“The Ministry of Local Government, Home Affairs and Police is aware that very soon, Lesotho won’t have arable land. As it is, I am fighting about a building that’s being erected near the State House by someone whose origin we don’t even know. He is building a tall structure which is going to tower over the State House, what do you call that?” he quipped.

“And I am told it is a mosque and what if this person has equipment that will help him peep into the State House. This is the sad situation we put our people in when we are in power. We ruin all things for our kids. He has been given that land by Basotho (in their own land) so that tomorrow Basotho children will serve as slaves for foreigners in their own land. It is time to change this. Let’s stop them and remind them that this is a Christian country,” Mr Lephema said.

“We are not even suggesting that they (Muslims) should stop praying, but they should not be all over the place. The other saddest part is human trafficking which is rife due to lack of employment among our youth. Basotho youth are easily lured and sent to these countries where they are turned into sex slaves.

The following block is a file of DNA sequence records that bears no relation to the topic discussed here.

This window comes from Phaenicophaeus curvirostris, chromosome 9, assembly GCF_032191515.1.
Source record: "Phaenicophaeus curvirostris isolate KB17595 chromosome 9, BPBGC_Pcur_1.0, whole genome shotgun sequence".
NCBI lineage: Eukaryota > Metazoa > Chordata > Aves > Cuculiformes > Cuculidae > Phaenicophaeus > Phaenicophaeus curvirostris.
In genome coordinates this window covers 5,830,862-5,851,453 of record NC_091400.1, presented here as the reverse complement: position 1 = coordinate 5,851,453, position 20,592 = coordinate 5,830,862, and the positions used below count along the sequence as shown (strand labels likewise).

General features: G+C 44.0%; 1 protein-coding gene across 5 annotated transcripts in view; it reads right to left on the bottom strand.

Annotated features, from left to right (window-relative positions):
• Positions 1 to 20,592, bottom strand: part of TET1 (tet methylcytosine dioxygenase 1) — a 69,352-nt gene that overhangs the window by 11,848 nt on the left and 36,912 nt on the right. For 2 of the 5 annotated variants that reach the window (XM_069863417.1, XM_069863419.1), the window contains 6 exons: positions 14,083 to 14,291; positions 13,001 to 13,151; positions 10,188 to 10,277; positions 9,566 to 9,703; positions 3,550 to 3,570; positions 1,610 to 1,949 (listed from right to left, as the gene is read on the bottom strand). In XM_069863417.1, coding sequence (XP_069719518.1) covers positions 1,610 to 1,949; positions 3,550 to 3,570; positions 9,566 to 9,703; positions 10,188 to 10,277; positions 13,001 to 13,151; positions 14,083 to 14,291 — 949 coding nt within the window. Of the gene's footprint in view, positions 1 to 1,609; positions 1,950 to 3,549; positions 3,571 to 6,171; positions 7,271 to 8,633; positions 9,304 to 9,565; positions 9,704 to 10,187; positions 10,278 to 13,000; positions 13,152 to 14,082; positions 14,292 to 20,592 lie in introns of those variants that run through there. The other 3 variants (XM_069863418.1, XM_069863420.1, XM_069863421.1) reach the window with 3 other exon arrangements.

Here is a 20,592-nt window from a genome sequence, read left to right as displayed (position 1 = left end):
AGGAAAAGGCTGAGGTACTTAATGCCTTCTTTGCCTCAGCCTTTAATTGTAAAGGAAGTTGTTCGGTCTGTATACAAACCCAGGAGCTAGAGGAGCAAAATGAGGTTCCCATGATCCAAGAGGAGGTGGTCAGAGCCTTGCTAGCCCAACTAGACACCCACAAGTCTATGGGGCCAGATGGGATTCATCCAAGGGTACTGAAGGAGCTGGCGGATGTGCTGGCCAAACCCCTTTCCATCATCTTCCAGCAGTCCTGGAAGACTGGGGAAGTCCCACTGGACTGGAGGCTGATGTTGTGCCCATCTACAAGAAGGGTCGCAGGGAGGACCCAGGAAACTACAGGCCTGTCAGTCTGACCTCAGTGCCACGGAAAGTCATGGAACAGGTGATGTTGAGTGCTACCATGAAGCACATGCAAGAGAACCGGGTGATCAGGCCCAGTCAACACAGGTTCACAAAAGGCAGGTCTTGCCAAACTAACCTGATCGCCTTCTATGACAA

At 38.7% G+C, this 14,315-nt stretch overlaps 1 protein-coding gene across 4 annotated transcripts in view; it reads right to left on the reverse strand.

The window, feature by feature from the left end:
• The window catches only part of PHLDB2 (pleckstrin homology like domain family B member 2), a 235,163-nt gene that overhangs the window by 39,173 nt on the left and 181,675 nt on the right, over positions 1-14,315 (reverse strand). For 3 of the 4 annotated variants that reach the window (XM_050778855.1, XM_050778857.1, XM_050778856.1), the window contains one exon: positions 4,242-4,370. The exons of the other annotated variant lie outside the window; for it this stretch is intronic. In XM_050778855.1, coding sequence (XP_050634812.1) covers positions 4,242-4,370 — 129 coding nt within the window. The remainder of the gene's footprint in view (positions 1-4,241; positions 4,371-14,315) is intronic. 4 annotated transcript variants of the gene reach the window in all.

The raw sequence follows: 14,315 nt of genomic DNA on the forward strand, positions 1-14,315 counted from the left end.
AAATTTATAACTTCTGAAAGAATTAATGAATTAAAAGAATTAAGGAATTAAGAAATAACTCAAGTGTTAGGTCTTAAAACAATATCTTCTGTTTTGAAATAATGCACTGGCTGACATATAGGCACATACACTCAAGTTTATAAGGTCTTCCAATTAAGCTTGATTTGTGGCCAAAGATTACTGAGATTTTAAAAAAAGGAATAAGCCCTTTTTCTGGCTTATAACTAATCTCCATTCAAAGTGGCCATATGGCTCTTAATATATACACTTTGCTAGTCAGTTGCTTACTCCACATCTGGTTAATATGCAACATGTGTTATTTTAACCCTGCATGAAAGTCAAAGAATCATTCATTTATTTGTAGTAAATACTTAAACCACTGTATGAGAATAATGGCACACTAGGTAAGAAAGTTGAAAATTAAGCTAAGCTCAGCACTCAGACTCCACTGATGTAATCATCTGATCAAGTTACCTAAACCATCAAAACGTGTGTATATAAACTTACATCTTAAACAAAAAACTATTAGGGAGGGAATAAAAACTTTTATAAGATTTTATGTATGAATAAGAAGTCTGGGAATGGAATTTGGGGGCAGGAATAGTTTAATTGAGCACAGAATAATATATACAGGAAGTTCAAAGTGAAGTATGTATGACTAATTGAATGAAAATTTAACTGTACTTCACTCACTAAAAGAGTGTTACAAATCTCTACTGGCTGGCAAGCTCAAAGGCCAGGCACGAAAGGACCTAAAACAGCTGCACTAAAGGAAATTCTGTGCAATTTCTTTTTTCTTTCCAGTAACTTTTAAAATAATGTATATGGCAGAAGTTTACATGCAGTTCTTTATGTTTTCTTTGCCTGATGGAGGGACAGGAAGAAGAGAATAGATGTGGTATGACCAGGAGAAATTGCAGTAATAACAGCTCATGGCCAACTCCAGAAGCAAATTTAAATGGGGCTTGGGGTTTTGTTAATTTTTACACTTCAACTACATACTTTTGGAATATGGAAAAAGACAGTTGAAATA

“These days such churches traffic unsuspecting people to their respective countries where they train and recruit them into terrorism. Our children are in trouble, and they are taken from their villages, under your watch…. It is on this basis that we should all hold hands and restore this country’s integrity and there couldn’t be any opportune time than now,” he further warned.

Mr Lephema said Basotho should put their political differences and fight such things and “make Lesotho great again”.

The social media has since been abuzz with angry and disappointed reactions from the Muslim community and some Basotho who think that the minister has acted irrationally and fuelled xenophobia.

That culminated in the calling of a press briefing by the Muslim community yesterday, where spokesperson, Pule Jafar Imam, distanced Muslims from the mosque.

“The building in Maseru West is neither a mosque nor a church but a private property belonging to an individual,” Mr Imam said.